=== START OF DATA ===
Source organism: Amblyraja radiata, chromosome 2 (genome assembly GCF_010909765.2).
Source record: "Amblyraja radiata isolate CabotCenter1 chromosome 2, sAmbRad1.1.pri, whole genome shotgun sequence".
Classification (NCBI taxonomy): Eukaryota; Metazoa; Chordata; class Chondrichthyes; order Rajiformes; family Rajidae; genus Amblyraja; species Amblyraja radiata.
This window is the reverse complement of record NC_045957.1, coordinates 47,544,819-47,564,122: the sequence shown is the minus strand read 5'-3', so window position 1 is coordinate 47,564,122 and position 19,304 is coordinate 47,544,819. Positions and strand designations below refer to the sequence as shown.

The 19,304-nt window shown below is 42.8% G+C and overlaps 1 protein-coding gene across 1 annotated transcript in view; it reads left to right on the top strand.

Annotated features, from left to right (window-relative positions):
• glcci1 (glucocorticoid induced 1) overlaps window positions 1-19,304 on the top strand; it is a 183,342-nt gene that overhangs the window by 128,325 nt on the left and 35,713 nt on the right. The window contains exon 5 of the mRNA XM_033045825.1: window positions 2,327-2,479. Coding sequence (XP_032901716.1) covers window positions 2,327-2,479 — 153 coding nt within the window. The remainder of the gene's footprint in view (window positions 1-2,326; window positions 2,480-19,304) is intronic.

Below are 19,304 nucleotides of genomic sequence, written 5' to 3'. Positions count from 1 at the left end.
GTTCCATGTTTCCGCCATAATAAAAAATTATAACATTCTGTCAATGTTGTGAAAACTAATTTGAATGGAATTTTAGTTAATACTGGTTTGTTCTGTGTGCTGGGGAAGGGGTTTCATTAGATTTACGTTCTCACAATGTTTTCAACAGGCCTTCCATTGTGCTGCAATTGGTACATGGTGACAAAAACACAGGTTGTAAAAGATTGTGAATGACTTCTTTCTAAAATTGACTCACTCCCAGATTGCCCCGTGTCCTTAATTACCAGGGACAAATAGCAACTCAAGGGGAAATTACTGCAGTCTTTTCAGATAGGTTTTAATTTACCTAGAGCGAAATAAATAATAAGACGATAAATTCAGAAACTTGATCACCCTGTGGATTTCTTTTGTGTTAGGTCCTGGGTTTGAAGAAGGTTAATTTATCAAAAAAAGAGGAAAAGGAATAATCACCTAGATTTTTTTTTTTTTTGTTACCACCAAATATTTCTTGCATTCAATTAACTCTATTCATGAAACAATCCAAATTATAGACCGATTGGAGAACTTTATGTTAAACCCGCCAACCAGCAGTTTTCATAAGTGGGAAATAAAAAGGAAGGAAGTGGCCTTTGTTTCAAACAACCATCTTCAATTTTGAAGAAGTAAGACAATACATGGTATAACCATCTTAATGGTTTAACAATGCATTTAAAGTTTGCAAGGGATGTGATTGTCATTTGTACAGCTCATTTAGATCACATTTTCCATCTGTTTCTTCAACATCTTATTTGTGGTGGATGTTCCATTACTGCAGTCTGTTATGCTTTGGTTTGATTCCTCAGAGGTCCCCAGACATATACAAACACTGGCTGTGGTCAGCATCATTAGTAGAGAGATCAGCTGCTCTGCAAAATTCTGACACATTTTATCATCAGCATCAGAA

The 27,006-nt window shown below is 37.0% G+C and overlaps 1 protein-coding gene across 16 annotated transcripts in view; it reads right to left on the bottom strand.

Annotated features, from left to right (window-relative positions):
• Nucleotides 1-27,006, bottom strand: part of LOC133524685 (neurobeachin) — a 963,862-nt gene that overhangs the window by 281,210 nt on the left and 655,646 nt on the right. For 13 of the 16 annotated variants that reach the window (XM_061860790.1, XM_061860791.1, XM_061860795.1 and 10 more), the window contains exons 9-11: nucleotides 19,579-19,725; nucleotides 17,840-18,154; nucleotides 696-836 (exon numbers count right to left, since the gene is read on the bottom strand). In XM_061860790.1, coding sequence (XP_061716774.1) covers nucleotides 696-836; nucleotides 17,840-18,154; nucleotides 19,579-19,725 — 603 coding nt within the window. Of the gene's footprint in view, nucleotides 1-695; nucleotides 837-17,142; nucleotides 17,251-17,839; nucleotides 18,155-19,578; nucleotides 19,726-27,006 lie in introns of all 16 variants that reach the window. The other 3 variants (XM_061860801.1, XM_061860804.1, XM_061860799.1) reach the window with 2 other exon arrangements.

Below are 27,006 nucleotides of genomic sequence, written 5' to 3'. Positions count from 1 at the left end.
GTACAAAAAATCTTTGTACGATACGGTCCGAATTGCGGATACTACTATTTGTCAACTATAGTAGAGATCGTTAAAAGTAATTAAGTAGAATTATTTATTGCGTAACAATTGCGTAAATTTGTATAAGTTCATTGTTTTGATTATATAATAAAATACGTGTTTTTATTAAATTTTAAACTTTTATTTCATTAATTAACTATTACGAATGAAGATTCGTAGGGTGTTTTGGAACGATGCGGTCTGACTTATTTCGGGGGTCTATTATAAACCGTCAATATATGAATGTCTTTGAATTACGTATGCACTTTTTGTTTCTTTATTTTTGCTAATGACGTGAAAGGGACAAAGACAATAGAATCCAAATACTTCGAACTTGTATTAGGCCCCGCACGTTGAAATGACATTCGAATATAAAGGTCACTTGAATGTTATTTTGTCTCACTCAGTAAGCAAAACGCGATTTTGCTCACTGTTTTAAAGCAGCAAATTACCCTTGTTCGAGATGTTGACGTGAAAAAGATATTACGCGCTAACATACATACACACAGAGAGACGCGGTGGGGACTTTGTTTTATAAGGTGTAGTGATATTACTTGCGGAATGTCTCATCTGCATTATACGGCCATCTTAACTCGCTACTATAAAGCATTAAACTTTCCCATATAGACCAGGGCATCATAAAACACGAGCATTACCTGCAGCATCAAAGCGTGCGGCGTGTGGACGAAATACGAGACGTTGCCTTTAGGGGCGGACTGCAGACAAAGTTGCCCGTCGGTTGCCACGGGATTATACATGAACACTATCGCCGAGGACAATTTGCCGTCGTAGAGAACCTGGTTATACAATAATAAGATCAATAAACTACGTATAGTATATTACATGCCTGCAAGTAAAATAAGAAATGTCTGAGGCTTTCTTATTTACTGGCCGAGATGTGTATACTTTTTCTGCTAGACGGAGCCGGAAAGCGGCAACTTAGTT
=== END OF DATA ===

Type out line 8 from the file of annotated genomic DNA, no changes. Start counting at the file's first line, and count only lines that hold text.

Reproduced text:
Below are 19,304 nucleotides of genomic sequence, written 5' to 3'. Positions count from 1 at the left end.